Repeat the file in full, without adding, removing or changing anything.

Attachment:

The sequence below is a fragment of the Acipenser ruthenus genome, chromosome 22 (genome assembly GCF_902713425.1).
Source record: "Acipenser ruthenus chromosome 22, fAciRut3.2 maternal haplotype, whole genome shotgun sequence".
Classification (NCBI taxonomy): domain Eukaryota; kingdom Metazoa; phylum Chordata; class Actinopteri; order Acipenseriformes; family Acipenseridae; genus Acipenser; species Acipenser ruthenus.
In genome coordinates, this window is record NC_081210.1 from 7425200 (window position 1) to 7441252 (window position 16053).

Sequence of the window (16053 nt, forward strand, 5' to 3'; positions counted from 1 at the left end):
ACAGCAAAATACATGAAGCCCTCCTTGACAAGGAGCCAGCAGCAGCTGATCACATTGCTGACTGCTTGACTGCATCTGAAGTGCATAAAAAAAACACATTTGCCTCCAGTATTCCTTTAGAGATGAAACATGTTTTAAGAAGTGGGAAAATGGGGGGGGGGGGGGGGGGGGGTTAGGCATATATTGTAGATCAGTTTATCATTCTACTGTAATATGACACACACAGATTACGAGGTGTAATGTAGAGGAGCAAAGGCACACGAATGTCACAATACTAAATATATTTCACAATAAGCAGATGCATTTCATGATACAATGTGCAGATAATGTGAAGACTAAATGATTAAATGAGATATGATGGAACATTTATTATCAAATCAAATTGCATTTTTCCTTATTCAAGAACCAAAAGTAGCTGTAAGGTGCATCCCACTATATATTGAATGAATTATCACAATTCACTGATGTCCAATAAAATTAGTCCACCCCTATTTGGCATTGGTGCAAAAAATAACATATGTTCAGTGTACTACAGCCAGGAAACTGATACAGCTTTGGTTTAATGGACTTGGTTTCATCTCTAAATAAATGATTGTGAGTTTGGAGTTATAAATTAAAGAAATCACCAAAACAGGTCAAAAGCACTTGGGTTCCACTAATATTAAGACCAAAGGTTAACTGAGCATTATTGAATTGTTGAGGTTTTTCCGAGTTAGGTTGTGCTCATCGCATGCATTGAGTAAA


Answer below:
The sequence below is a fragment of the Acipenser ruthenus genome, chromosome 22 (genome assembly GCF_902713425.1).
Source record: "Acipenser ruthenus chromosome 22, fAciRut3.2 maternal haplotype, whole genome shotgun sequence".
Classification (NCBI taxonomy): domain Eukaryota; kingdom Metazoa; phylum Chordata; class Actinopteri; order Acipenseriformes; family Acipenseridae; genus Acipenser; species Acipenser ruthenus.
In genome coordinates, this window is record NC_081210.1 from 7425200 (window position 1) to 7441252 (window position 16053).

Sequence of the window (16053 nt, forward strand, 5' to 3'; positions counted from 1 at the left end):
ACAGCAAAATACATGAAGCCCTCCTTGACAAGGAGCCAGCAGCAGCTGATCACATTGCTGACTGCTTGACTGCATCTGAAGTGCATAAAAAAAACACATTTGCCTCCAGTATTCCTTTAGAGATGAAACATGTTTTAAGAAGTGGGAAAATGGGGGGGGGGGGGGGGGGGGGTTAGGCATATATTGTAGATCAGTTTATCATTCTACTGTAATATGACACACACAGATTACGAGGTGTAATGTAGAGGAGCAAAGGCACACGAATGTCACAATACTAAATATATTTCACAATAAGCAGATGCATTTCATGATACAATGTGCAGATAATGTGAAGACTAAATGATTAAATGAGATATGATGGAACATTTATTATCAAATCAAATTGCATTTTTCCTTATTCAAGAACCAAAAGTAGCTGTAAGGTGCATCCCACTATATATTGAATGAATTATCACAATTCACTGATGTCCAATAAAATTAGTCCACCCCTATTTGGCATTGGTGCAAAAAATAACATATGTTCAGTGTACTACAGCCAGGAAACTGATACAGCTTTGGTTTAATGGACTTGGTTTCATCTCTAAATAAATGATTGTGAGTTTGGAGTTATAAATTAAAGAAATCACCAAAACAGGTCAAAAGCACTTGGGTTCCACTAATATTAAGACCAAAGGTTAACTGAGCATTATTGAATTGTTGAGGTTTTTCCGAGTTAGGTTGTGCTCATCGCATGCATTGAGTAAA